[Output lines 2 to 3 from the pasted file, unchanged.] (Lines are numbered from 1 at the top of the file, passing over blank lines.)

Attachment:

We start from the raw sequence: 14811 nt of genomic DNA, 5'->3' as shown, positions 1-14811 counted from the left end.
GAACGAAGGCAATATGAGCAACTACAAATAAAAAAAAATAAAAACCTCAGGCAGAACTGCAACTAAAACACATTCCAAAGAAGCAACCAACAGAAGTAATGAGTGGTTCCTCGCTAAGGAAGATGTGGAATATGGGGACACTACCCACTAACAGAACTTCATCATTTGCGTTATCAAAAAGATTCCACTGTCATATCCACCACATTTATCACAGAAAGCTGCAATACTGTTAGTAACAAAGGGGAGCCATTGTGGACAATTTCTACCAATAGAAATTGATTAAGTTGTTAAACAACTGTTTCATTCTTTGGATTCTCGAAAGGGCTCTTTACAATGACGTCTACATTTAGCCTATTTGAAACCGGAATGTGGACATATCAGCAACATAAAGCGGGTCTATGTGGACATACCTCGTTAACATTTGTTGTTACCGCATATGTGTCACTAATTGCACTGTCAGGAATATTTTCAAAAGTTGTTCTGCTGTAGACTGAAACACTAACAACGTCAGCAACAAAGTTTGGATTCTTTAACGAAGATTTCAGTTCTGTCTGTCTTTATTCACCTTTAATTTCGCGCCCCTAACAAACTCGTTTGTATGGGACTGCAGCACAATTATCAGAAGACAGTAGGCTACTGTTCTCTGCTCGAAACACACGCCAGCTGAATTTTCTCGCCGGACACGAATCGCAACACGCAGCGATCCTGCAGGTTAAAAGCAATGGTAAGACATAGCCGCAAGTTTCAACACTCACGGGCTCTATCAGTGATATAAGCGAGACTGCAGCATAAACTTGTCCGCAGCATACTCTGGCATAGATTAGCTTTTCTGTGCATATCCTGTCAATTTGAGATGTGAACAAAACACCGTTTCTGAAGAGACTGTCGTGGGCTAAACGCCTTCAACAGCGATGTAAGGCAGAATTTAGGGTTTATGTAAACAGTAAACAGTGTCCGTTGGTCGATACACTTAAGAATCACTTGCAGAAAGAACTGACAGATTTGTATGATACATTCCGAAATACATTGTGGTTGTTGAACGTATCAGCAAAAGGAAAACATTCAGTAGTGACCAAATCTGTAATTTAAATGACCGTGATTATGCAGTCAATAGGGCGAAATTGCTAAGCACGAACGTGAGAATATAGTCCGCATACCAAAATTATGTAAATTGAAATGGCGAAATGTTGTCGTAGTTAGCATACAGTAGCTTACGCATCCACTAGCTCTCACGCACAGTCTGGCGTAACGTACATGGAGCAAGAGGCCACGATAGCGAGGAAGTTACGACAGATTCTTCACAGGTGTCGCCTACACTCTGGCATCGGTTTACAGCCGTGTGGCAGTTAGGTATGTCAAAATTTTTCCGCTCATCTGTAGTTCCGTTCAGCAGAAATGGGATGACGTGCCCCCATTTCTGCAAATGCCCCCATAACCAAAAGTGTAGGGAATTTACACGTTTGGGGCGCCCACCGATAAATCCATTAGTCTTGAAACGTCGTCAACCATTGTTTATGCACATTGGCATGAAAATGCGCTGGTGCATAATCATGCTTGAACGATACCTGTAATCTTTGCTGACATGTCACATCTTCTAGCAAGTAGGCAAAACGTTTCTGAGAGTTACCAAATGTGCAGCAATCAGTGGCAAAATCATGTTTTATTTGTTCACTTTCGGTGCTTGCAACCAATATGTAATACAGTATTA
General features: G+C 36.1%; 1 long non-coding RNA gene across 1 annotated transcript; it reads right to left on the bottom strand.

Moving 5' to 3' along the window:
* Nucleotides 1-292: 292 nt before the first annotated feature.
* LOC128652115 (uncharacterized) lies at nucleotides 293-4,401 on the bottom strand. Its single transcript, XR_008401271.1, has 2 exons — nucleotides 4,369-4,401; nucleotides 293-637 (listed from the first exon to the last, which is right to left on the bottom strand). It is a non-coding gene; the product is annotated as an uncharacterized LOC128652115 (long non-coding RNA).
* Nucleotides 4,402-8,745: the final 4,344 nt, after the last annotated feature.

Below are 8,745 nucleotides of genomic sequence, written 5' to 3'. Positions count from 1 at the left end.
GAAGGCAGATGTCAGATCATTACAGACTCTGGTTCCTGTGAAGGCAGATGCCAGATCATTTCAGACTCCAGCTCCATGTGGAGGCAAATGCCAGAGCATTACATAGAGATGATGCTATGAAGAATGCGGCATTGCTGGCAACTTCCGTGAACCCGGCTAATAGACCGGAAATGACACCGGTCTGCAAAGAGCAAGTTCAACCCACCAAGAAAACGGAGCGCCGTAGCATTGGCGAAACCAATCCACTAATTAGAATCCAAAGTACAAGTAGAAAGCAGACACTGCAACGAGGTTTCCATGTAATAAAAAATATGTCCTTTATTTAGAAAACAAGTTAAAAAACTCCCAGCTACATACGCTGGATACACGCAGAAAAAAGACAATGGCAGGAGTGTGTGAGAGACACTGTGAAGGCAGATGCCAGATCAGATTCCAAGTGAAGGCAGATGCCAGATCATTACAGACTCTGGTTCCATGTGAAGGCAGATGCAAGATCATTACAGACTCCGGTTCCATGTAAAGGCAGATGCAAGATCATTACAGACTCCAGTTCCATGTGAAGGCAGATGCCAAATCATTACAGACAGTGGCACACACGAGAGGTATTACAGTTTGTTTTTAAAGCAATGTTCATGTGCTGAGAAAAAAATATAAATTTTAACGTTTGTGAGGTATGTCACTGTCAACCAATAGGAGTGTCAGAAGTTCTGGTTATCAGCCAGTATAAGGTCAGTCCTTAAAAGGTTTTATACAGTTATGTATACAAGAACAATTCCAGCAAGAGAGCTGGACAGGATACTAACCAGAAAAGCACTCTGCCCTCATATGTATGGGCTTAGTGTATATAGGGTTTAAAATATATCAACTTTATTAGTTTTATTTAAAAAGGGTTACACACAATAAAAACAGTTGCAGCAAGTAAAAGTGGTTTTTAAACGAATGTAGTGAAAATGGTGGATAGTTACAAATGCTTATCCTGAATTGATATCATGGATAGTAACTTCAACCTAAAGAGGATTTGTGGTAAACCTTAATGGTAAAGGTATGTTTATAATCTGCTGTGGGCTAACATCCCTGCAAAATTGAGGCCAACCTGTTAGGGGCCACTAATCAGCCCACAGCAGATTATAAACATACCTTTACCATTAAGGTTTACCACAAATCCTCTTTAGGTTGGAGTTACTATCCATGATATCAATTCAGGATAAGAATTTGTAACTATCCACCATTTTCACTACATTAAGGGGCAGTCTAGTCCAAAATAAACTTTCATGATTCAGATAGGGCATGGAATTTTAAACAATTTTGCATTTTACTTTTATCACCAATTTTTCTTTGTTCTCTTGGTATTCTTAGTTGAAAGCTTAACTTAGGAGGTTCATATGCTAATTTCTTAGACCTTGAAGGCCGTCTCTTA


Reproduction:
GAACGAAGGCAATATGAGCAACTACAAATAAAAAAAAATAAAAACCTCAGGCAGAACTGCAACTAAAACACATTCCAAAGAAGCAACCAACAGAAGTAATGAGTGGTTCCTCGCTAAGGAAGATGTGGAATATGGGGACACTACCCACTAACAGAACTTCATCATTTGCGTTATCAAAAAGATTCCACTGTCATATCCACCACATTTATCACAGAAAGCTGCAATACTGTTAGTAACAAAGGGGAGCCATTGTGGACAATTTCTACCAATAGAAATTGATTAAGTTGTTAAACAACTGTTTCATTCTTTGGATTCTCGAAAGGGCTCTTTACAATGACGTCTACATTTAGCCTATTTGAAACCGGAATGTGGACATATCAGCAACATAAAGCGGGTCTATGTGGACATACCTCGTTAACATTTGTTGTTACCGCATATGTGTCACTAATTGCACTGTCAGGAATATTTTCAAAAGTTGTTCTGCTGTAGACTGAAACACTAACAACGTCAGCAACAAAGTTTGGATTCTTTAACGAAGATTTCAGTTCTGTCTGTCTTTATTCACCTTTAATTTCGCGCCCCTAACAAACTCGTTTGTATGGGACTGCAGCACAATTATCAGAAGACAGTAGGCTACTGTTCTCTGCTCGAAACACACGCCAGCTGAATTTTCTCGCCGGACACGAATCGCAACACGCAGCGATCCTGCAGGTTAAAAGCAATGGTAAGACATAGCCGCAAGTTTCAACACTCACGGGCTCTATCAGTGATATAAGCGAGACTGCAGCATAAACTTGTCCGCAGCATACTCTGGCATAGATTAGCTTTTCTGTGCATATCCTGTCAATTTGAGATGTGAACAAAACACCGTTTCTGAAGAGACTGTCGTGGGCTAAACGCCTTCAACAGCGATGTAAGGCAGAATTTAGGGTTTATGTAAACAGTAAACAGTGTCCGTTGGTCGATACACTTAAGAATCACTTGCAGAAAGAACTGACAGATTTGTATGATACATTCCGAAATACATTGTGGTTGTTGAACGTATCAGCAAAAGGAAAACATTCAGTAGTGACCAAATCTGTAATTTAAATGACCGTGATTATGCAGTCAATAGGGCGAAATTGCTAAGCACGAACGTGAGAATATAGTCCGCATACCAAAATTATGTAAATTGAAATGGCGAAATGTTGTCGTAGTTAGCATACAGTAGCTTACGCATCCACTAGCTCTCACGCACAGTCTGGCGTAACGTACATGGAGCAAGAGGCCACGATAGCGAGGAAGTTACGACAGATTCTTCACAGGTGTCGCCTACACTCTGGCATCGGTTTACAGCCGTGTGGCAGTTAGGTATGTCAAAATTTTTCCGCTCATCTGTAGTTCCGTTCAGCAGAAATGGGATGACGTGCCCCCATTTCTGCAAATGCCCCCATAACCAAAAGTGTAGGGAATTTACACGTTTGGGGCGCCCACCGATAAATCCATTAGTCTTGAAACGTCGTCAACCATTGTTTATGCACATTGGCATGAAAATGCGCTGGTGCATAATCATGCTTGAACGATACCTGTAATCTTTGCTGACATGTCACATCTTCTAGCAAGTAGGCAAAACGTTTCTGAGAGTTACCAAATGTGCAGCAATCAGTGGCAAAATCATGTTTTATTTGTTCACTTTCGGTGCTTGCAACCAATATGTAATACAGTATTA
General features: G+C 36.1%; 1 long non-coding RNA gene across 1 annotated transcript; it reads right to left on the bottom strand.